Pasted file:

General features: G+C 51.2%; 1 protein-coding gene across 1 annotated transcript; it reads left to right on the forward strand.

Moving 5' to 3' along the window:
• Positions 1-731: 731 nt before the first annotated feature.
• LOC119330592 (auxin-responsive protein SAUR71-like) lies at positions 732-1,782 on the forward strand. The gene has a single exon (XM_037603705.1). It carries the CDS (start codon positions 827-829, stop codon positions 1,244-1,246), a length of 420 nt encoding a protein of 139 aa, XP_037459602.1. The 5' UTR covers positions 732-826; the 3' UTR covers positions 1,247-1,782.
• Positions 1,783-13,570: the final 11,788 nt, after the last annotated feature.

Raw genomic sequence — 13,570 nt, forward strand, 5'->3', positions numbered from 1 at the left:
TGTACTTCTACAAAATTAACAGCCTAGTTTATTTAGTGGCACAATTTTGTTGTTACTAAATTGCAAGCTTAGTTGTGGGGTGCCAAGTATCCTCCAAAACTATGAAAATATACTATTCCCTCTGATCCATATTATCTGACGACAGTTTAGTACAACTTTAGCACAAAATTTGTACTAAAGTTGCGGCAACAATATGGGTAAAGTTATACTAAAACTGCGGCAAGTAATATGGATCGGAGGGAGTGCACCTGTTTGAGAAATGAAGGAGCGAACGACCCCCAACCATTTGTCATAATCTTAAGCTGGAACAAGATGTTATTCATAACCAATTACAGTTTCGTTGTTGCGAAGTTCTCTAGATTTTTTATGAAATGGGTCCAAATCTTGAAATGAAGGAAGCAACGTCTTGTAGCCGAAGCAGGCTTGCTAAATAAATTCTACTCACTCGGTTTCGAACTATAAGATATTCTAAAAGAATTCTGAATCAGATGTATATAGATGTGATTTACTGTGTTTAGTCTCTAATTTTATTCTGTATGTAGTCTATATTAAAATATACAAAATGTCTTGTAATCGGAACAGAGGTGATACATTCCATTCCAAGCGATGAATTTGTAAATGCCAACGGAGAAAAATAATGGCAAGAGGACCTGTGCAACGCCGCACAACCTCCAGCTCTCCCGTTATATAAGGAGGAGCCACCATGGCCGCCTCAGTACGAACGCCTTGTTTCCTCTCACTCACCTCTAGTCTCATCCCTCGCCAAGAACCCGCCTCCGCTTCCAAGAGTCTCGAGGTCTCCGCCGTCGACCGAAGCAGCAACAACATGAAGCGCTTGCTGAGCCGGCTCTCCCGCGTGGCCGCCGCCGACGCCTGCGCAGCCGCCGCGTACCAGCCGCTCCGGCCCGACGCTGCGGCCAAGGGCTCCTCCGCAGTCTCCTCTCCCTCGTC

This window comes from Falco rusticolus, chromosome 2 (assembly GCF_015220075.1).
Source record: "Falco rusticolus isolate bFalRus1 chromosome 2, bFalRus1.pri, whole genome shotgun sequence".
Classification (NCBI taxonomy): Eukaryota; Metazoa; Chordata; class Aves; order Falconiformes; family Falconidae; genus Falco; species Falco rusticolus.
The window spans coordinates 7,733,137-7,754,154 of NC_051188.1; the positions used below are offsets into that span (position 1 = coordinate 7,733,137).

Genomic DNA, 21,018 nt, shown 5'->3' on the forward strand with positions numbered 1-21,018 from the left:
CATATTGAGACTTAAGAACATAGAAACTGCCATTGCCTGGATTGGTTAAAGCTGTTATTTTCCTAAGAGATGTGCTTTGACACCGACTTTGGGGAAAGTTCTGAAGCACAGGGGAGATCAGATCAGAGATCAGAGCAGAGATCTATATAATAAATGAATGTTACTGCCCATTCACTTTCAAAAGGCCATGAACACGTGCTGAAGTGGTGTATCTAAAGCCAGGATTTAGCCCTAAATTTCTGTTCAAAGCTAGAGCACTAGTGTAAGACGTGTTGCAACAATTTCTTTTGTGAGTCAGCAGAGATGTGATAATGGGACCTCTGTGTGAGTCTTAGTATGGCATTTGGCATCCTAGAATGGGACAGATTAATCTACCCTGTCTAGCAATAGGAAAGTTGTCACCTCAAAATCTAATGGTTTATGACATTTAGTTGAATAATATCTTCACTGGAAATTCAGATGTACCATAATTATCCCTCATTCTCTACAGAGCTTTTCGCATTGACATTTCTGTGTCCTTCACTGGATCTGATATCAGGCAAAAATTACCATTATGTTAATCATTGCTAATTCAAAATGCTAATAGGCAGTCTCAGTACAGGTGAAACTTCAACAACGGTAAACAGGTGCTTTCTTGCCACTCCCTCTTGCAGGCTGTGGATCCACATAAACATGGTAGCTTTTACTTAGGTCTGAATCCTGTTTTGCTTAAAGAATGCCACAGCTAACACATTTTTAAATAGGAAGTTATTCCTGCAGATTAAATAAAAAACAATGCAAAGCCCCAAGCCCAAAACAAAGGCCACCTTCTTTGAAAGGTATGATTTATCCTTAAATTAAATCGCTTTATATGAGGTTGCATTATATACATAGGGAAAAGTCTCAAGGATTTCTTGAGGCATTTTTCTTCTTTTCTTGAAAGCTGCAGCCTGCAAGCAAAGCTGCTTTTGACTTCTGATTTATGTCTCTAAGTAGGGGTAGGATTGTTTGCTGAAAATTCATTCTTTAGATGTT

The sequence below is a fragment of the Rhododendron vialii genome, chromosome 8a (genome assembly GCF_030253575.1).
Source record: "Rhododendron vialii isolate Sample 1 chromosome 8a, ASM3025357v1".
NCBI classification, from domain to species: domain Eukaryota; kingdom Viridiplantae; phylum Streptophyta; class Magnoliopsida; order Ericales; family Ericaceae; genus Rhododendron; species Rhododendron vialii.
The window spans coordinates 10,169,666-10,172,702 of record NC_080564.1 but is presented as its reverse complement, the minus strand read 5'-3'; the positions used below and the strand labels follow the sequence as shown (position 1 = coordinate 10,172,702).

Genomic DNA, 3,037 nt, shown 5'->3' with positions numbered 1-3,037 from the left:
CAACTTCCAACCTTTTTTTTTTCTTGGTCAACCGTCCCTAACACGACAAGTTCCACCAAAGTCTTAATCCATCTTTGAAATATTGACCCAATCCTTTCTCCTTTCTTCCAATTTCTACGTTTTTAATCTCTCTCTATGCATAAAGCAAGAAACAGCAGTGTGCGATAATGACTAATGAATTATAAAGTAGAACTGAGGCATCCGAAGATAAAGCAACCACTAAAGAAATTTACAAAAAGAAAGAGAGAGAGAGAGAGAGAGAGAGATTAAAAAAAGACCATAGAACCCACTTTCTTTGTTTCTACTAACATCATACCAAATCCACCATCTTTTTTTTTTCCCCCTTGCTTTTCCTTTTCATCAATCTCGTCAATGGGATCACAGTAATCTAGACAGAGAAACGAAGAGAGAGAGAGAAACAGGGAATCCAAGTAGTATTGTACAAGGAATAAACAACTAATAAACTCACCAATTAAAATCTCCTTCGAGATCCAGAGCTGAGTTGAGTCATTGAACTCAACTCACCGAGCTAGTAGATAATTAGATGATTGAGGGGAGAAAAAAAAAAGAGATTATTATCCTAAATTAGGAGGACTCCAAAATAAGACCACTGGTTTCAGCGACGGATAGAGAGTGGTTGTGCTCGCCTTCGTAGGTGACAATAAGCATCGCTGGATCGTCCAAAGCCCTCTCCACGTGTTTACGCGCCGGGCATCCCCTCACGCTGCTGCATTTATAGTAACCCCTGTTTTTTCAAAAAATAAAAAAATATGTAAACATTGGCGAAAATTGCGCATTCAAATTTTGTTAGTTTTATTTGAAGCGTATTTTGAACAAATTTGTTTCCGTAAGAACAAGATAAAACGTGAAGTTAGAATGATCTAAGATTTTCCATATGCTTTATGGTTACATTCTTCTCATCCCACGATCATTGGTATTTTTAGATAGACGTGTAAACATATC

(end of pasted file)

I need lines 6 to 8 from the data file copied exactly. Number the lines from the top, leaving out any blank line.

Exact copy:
Raw genomic sequence — 13,570 nt, forward strand, 5'->3', positions numbered from 1 at the left:
TGTACTTCTACAAAATTAACAGCCTAGTTTATTTAGTGGCACAATTTTGTTGTTACTAAATTGCAAGCTTAGTTGTGGGGTGCCAAGTATCCTCCAAAACTATGAAAATATACTATTCCCTCTGATCCATATTATCTGACGACAGTTTAGTACAACTTTAGCACAAAATTTGTACTAAAGTTGCGGCAACAATATGGGTAAAGTTATACTAAAACTGCGGCAAGTAATATGGATCGGAGGGAGTGCACCTGTTTGAGAAATGAAGGAGCGAACGACCCCCAACCATTTGTCATAATCTTAAGCTGGAACAAGATGTTATTCATAACCAATTACAGTTTCGTTGTTGCGAAGTTCTCTAGATTTTTTATGAAATGGGTCCAAATCTTGAAATGAAGGAAGCAACGTCTTGTAGCCGAAGCAGGCTTGCTAAATAAATTCTACTCACTCGGTTTCGAACTATAAGATATTCTAAAAGAATTCTGAATCAGATGTATATAGATGTGATTTACTGTGTTTAGTCTCTAATTTTATTCTGTATGTAGTCTATATTAAAATATACAAAATGTCTTGTAATCGGAACAGAGGTGATACATTCCATTCCAAGCGATGAATTTGTAAATGCCAACGGAGAAAAATAATGGCAAGAGGACCTGTGCAACGCCGCACAACCTCCAGCTCTCCCGTTATATAAGGAGGAGCCACCATGGCCGCCTCAGTACGAACGCCTTGTTTCCTCTCACTCACCTCTAGTCTCATCCCTCGCCAAGAACCCGCCTCCGCTTCCAAGAGTCTCGAGGTCTCCGCCGTCGACCGAAGCAGCAACAACATGAAGCGCTTGCTGAGCCGGCTCTCCCGCGTGGCCGCCGCCGACGCCTGCGCAGCCGCCGCGTACCAGCCGCTCCGGCCCGACGCTGCGGCCAAGGGCTCCTCCGCAGTCTCCTCTCCCTCGTC

This window comes from Falco rusticolus, chromosome 2 (assembly GCF_015220075.1).